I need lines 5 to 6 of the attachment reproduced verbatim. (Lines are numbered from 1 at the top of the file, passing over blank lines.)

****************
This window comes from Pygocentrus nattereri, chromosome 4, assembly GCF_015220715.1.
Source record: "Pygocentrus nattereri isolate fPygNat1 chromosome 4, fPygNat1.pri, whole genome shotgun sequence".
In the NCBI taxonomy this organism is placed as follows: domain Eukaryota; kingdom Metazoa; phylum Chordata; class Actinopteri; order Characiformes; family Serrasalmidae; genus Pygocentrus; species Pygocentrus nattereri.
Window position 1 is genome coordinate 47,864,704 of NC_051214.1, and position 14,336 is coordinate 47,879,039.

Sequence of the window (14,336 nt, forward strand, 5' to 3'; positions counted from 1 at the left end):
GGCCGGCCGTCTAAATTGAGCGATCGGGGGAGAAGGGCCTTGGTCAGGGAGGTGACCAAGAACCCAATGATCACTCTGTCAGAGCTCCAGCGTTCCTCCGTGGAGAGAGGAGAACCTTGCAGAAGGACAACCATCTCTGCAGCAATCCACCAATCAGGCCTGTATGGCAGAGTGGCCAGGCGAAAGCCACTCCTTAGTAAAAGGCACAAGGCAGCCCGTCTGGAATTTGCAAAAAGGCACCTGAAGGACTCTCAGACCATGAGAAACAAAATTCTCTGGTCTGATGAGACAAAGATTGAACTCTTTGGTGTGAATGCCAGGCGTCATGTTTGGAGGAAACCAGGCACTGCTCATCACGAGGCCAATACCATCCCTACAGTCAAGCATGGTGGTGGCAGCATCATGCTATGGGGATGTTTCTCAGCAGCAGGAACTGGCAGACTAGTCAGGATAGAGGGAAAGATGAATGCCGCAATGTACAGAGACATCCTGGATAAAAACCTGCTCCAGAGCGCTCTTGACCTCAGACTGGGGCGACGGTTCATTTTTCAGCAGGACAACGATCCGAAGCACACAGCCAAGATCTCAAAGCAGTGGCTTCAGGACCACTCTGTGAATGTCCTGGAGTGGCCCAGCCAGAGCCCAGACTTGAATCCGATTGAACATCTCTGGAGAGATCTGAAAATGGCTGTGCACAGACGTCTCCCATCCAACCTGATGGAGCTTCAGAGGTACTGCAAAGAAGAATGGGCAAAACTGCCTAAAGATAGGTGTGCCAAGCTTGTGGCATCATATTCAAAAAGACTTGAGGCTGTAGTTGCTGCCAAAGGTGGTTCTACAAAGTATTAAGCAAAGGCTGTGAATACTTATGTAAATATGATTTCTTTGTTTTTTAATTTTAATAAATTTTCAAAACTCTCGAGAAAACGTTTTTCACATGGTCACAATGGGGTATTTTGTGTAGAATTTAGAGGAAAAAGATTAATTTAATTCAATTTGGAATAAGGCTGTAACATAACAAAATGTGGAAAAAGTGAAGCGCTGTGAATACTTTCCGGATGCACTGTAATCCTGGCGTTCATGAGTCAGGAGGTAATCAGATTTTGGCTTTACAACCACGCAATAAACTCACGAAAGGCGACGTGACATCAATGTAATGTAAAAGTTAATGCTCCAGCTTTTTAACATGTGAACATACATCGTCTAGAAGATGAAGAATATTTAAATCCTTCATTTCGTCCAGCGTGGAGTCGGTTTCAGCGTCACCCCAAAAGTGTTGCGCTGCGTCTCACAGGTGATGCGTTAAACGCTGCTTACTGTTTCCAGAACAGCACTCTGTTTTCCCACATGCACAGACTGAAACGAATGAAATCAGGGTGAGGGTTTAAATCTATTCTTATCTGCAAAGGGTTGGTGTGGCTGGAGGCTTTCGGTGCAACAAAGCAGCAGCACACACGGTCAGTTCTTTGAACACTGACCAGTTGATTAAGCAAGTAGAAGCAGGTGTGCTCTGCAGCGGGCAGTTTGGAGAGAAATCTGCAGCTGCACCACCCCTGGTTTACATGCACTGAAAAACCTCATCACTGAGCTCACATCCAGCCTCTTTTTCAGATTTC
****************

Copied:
Sequence of the window (14,336 nt, forward strand, 5' to 3'; positions counted from 1 at the left end):
GGCCGGCCGTCTAAATTGAGCGATCGGGGGAGAAGGGCCTTGGTCAGGGAGGTGACCAAGAACCCAATGATCACTCTGTCAGAGCTCCAGCGTTCCTCCGTGGAGAGAGGAGAACCTTGCAGAAGGACAACCATCTCTGCAGCAATCCACCAATCAGGCCTGTATGGCAGAGTGGCCAGGCGAAAGCCACTCCTTAGTAAAAGGCACAAGGCAGCCCGTCTGGAATTTGCAAAAAGGCACCTGAAGGACTCTCAGACCATGAGAAACAAAATTCTCTGGTCTGATGAGACAAAGATTGAACTCTTTGGTGTGAATGCCAGGCGTCATGTTTGGAGGAAACCAGGCACTGCTCATCACGAGGCCAATACCATCCCTACAGTCAAGCATGGTGGTGGCAGCATCATGCTATGGGGATGTTTCTCAGCAGCAGGAACTGGCAGACTAGTCAGGATAGAGGGAAAGATGAATGCCGCAATGTACAGAGACATCCTGGATAAAAACCTGCTCCAGAGCGCTCTTGACCTCAGACTGGGGCGACGGTTCATTTTTCAGCAGGACAACGATCCGAAGCACACAGCCAAGATCTCAAAGCAGTGGCTTCAGGACCACTCTGTGAATGTCCTGGAGTGGCCCAGCCAGAGCCCAGACTTGAATCCGATTGAACATCTCTGGAGAGATCTGAAAATGGCTGTGCACAGACGTCTCCCATCCAACCTGATGGAGCTTCAGAGGTACTGCAAAGAAGAATGGGCAAAACTGCCTAAAGATAGGTGTGCCAAGCTTGTGGCATCATATTCAAAAAGACTTGAGGCTGTAGTTGCTGCCAAAGGTGGTTCTACAAAGTATTAAGCAAAGGCTGTGAATACTTATGTAAATATGATTTCTTTGTTTTTTAATTTTAATAAATTTTCAAAACTCTCGAGAAAACGTTTTTCACATGGTCACAATGGGGTATTTTGTGTAGAATTTAGAGGAAAAAGATTAATTTAATTCAATTTGGAATAAGGCTGTAACATAACAAAATGTGGAAAAAGTGAAGCGCTGTGAATACTTTCCGGATGCACTGTAATCCTGGCGTTCATGAGTCAGGAGGTAATCAGATTTTGGCTTTACAACCACGCAATAAACTCACGAAAGGCGACGTGACATCAATGTAATGTAAAAGTTAATGCTCCAGCTTTTTAACATGTGAACATACATCGTCTAGAAGATGAAGAATATTTAAATCCTTCATTTCGTCCAGCGTGGAGTCGGTTTCAGCGTCACCCCAAAAGTGTTGCGCTGCGTCTCACAGGTGATGCGTTAAACGCTGCTTACTGTTTCCAGAACAGCACTCTGTTTTCCCACATGCACAGACTGAAACGAATGAAATCAGGGTGAGGGTTTAAATCTATTCTTATCTGCAAAGGGTTGGTGTGGCTGGAGGCTTTCGGTGCAACAAAGCAGCAGCACACACGGTCAGTTCTTTGAACACTGACCAGTTGATTAAGCAAGTAGAAGCAGGTGTGCTCTGCAGCGGGCAGTTTGGAGAGAAATCTGCAGCTGCACCACCCCTGGTTTACATGCACTGAAAAACCTCATCACTGAGCTCACATCCAGCCTCTTTTTCAGATTTC